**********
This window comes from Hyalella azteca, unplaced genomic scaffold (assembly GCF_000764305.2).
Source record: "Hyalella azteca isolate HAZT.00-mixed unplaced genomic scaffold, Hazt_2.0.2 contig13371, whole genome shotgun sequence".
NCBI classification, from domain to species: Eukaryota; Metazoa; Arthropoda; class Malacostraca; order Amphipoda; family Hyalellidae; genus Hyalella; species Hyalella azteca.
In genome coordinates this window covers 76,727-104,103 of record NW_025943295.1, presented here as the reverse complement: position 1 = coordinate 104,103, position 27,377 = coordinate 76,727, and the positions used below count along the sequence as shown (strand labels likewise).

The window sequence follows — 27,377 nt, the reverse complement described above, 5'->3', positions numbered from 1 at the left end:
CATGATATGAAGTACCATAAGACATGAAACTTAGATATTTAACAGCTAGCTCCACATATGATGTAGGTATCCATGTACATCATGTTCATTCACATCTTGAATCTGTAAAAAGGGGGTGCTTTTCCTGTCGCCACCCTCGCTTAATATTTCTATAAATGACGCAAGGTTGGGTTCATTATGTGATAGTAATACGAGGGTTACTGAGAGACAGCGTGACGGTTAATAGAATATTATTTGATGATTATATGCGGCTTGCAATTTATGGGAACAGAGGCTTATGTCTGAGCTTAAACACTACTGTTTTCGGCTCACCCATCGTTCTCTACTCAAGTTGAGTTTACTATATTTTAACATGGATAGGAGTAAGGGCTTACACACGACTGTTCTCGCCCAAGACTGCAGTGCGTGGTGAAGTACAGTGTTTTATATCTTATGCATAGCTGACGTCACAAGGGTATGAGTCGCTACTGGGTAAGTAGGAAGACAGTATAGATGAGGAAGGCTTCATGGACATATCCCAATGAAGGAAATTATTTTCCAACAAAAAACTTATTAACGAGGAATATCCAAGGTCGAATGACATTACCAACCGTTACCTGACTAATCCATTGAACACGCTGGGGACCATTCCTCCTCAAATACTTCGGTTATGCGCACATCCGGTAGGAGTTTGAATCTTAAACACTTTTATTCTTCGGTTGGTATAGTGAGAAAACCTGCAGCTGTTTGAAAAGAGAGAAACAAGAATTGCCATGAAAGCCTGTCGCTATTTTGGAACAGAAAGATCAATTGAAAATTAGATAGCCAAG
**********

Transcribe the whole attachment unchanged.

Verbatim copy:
This window comes from Hyalella azteca, unplaced genomic scaffold (assembly GCF_000764305.2).
Source record: "Hyalella azteca isolate HAZT.00-mixed unplaced genomic scaffold, Hazt_2.0.2 contig13371, whole genome shotgun sequence".
NCBI classification, from domain to species: Eukaryota; Metazoa; Arthropoda; class Malacostraca; order Amphipoda; family Hyalellidae; genus Hyalella; species Hyalella azteca.
In genome coordinates this window covers 76,727-104,103 of record NW_025943295.1, presented here as the reverse complement: position 1 = coordinate 104,103, position 27,377 = coordinate 76,727, and the positions used below count along the sequence as shown (strand labels likewise).

The window sequence follows — 27,377 nt, the reverse complement described above, 5'->3', positions numbered from 1 at the left end:
CATGATATGAAGTACCATAAGACATGAAACTTAGATATTTAACAGCTAGCTCCACATATGATGTAGGTATCCATGTACATCATGTTCATTCACATCTTGAATCTGTAAAAAGGGGGTGCTTTTCCTGTCGCCACCCTCGCTTAATATTTCTATAAATGACGCAAGGTTGGGTTCATTATGTGATAGTAATACGAGGGTTACTGAGAGACAGCGTGACGGTTAATAGAATATTATTTGATGATTATATGCGGCTTGCAATTTATGGGAACAGAGGCTTATGTCTGAGCTTAAACACTACTGTTTTCGGCTCACCCATCGTTCTCTACTCAAGTTGAGTTTACTATATTTTAACATGGATAGGAGTAAGGGCTTACACACGACTGTTCTCGCCCAAGACTGCAGTGCGTGGTGAAGTACAGTGTTTTATATCTTATGCATAGCTGACGTCACAAGGGTATGAGTCGCTACTGGGTAAGTAGGAAGACAGTATAGATGAGGAAGGCTTCATGGACATATCCCAATGAAGGAAATTATTTTCCAACAAAAAACTTATTAACGAGGAATATCCAAGGTCGAATGACATTACCAACCGTTACCTGACTAATCCATTGAACACGCTGGGGACCATTCCTCCTCAAATACTTCGGTTATGCGCACATCCGGTAGGAGTTTGAATCTTAAACACTTTTATTCTTCGGTTGGTATAGTGAGAAAACCTGCAGCTGTTTGAAAAGAGAGAAACAAGAATTGCCATGAAAGCCTGTCGCTATTTTGGAACAGAAAGATCAATTGAAAATTAGATAGCCAAG